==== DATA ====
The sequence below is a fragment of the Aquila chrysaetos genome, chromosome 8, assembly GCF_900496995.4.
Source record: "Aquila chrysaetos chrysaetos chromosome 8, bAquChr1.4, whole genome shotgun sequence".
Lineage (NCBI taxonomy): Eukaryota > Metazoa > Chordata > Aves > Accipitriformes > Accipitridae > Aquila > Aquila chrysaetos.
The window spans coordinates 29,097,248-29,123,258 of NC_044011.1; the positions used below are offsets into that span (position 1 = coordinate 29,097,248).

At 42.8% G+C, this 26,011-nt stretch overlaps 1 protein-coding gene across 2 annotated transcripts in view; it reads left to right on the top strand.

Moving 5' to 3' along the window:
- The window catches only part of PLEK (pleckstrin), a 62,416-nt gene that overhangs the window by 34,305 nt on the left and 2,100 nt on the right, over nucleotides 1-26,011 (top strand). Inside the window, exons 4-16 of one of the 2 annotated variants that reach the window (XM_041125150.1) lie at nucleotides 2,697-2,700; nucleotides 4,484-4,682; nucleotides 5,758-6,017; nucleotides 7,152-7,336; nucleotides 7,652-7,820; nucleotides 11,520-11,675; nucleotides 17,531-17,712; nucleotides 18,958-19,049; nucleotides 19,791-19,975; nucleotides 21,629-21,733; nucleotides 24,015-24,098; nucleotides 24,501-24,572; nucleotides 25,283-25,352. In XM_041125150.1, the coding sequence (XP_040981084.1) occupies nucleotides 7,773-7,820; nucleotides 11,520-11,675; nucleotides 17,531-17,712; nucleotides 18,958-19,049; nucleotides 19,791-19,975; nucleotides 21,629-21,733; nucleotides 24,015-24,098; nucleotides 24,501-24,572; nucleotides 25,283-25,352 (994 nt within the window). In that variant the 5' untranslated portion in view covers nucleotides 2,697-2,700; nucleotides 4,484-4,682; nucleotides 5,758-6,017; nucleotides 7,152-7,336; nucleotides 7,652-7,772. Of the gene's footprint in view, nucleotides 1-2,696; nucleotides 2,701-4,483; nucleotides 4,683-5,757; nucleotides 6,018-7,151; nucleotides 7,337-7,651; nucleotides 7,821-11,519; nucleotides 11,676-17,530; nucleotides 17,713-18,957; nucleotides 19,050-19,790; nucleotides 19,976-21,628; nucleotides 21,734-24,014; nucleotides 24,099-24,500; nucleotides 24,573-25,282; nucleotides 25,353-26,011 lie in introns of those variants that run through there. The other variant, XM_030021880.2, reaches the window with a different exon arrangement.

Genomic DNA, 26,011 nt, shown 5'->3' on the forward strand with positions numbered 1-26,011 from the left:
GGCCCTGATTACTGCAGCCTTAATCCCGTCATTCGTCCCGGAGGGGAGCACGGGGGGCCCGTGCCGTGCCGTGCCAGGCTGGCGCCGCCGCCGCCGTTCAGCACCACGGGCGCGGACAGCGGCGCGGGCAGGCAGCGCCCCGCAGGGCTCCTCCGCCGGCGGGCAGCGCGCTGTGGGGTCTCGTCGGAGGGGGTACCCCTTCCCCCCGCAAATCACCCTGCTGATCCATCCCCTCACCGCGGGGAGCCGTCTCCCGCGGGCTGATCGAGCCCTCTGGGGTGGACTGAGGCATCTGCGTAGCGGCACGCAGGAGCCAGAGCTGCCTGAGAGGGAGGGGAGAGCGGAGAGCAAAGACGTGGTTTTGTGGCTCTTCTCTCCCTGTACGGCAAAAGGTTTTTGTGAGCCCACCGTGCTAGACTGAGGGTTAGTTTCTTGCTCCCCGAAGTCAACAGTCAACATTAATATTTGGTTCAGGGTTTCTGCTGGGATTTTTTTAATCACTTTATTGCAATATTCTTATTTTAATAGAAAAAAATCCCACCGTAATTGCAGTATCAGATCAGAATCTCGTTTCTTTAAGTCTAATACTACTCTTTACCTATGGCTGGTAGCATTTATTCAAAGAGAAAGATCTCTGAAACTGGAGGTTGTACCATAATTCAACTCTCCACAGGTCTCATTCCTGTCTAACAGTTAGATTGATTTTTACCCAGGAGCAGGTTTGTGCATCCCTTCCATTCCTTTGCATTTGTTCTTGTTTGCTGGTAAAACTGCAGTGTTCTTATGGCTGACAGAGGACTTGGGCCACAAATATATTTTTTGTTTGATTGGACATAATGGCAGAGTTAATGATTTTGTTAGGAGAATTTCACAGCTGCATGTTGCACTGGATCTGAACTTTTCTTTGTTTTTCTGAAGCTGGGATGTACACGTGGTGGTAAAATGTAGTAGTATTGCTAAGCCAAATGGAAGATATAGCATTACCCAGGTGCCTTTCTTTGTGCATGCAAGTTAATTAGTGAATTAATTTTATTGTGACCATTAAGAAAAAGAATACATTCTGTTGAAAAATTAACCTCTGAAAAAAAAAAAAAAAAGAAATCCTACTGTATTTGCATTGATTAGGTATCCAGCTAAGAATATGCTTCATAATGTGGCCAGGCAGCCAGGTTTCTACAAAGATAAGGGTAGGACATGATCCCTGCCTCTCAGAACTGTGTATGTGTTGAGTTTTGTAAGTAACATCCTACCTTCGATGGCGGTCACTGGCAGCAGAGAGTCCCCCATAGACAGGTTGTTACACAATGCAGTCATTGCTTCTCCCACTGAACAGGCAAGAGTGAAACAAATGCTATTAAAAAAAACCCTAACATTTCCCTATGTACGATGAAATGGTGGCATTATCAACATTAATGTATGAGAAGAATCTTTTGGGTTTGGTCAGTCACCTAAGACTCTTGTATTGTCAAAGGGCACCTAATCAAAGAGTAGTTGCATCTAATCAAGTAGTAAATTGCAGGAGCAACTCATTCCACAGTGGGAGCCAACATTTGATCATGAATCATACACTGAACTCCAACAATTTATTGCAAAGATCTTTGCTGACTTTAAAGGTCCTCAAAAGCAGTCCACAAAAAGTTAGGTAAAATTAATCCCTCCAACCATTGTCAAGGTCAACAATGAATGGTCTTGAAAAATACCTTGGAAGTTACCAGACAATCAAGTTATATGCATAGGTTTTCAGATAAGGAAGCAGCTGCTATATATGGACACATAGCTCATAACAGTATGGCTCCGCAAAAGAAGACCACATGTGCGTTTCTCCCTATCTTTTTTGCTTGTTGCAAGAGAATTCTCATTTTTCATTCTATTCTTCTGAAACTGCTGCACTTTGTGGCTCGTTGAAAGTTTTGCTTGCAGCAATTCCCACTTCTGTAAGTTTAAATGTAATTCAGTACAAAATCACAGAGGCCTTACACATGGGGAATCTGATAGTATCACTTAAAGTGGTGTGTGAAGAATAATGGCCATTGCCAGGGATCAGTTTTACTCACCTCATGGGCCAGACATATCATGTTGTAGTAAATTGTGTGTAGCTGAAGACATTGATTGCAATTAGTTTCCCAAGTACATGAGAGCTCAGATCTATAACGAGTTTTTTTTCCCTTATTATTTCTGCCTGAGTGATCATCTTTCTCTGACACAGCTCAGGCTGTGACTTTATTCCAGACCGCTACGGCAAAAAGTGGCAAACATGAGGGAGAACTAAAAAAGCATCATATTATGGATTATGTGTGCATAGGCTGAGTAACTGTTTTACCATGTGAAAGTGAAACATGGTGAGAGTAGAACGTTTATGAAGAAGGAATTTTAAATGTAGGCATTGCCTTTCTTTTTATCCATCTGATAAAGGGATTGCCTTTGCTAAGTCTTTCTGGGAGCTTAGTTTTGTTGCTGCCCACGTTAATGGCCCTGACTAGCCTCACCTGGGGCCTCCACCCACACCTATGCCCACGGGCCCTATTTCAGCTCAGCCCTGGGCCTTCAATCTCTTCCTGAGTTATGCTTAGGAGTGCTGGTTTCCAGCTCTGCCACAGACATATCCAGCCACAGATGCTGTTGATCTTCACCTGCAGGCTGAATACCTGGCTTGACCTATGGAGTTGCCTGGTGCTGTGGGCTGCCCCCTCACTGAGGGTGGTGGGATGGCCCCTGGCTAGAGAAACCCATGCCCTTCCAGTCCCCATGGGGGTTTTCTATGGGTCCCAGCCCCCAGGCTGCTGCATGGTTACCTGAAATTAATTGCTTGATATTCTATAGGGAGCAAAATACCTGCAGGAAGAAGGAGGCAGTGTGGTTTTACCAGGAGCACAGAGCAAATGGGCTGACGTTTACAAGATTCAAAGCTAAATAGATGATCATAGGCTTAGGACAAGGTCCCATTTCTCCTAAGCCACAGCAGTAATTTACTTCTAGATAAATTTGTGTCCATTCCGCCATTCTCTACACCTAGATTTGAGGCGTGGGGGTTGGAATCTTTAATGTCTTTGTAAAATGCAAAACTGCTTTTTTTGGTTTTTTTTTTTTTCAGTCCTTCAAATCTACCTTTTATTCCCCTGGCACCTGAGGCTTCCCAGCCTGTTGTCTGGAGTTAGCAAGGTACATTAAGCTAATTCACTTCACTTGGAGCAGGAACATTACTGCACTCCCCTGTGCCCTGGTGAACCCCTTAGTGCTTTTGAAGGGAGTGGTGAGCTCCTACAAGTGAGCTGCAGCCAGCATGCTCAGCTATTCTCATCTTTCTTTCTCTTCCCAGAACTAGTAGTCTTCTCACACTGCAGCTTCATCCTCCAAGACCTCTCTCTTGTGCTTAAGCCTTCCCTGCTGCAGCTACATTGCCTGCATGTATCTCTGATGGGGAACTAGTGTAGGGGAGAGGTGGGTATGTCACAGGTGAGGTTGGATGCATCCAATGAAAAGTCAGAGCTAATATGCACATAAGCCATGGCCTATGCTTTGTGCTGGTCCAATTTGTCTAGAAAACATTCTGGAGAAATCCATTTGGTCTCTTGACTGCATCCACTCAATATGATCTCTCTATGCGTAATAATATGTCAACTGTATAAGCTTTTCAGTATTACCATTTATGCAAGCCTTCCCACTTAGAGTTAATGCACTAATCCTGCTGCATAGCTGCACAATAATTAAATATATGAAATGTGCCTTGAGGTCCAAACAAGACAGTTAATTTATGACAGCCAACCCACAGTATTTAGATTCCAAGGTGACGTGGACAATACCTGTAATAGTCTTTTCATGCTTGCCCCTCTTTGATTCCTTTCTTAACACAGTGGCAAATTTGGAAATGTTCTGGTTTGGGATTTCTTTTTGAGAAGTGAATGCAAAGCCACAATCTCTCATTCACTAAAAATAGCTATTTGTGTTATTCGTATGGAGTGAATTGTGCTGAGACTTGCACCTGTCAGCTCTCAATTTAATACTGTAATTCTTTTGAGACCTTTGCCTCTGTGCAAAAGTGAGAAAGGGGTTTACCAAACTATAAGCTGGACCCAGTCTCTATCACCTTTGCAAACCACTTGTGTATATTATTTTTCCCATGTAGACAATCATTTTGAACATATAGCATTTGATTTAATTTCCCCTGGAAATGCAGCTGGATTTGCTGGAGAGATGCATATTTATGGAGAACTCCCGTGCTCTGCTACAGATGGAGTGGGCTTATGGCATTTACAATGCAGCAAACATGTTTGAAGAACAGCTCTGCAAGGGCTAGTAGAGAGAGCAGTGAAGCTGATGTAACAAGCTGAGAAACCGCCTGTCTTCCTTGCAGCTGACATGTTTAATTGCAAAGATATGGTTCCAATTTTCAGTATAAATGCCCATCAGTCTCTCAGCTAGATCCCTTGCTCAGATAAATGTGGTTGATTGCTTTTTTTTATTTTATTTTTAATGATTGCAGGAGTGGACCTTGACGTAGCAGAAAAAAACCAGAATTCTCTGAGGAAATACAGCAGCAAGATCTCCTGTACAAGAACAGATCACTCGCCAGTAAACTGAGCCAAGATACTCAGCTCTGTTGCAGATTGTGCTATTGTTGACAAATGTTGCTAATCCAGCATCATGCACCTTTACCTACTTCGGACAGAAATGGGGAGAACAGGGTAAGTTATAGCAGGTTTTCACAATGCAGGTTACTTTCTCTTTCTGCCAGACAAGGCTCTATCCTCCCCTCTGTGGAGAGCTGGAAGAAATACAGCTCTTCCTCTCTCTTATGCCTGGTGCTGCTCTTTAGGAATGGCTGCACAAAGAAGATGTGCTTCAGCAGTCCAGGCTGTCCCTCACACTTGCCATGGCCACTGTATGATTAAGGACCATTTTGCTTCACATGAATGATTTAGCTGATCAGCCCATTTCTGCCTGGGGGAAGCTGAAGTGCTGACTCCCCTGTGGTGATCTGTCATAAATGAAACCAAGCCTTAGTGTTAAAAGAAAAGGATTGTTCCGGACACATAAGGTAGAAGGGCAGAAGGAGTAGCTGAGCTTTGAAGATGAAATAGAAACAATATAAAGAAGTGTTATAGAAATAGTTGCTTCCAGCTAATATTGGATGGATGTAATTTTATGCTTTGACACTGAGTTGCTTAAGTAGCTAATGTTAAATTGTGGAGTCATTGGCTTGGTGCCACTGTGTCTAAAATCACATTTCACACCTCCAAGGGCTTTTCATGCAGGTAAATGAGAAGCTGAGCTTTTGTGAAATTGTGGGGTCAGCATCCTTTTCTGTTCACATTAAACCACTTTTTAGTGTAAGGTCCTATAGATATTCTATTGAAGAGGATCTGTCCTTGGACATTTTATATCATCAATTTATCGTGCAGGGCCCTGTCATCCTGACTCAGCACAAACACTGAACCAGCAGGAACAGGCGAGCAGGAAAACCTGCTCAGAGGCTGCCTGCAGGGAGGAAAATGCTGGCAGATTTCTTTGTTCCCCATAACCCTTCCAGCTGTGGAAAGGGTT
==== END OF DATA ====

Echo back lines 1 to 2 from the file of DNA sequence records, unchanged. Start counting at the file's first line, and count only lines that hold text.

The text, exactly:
The sequence below is a fragment of the Aquila chrysaetos genome, chromosome 8, assembly GCF_900496995.4.
Source record: "Aquila chrysaetos chrysaetos chromosome 8, bAquChr1.4, whole genome shotgun sequence".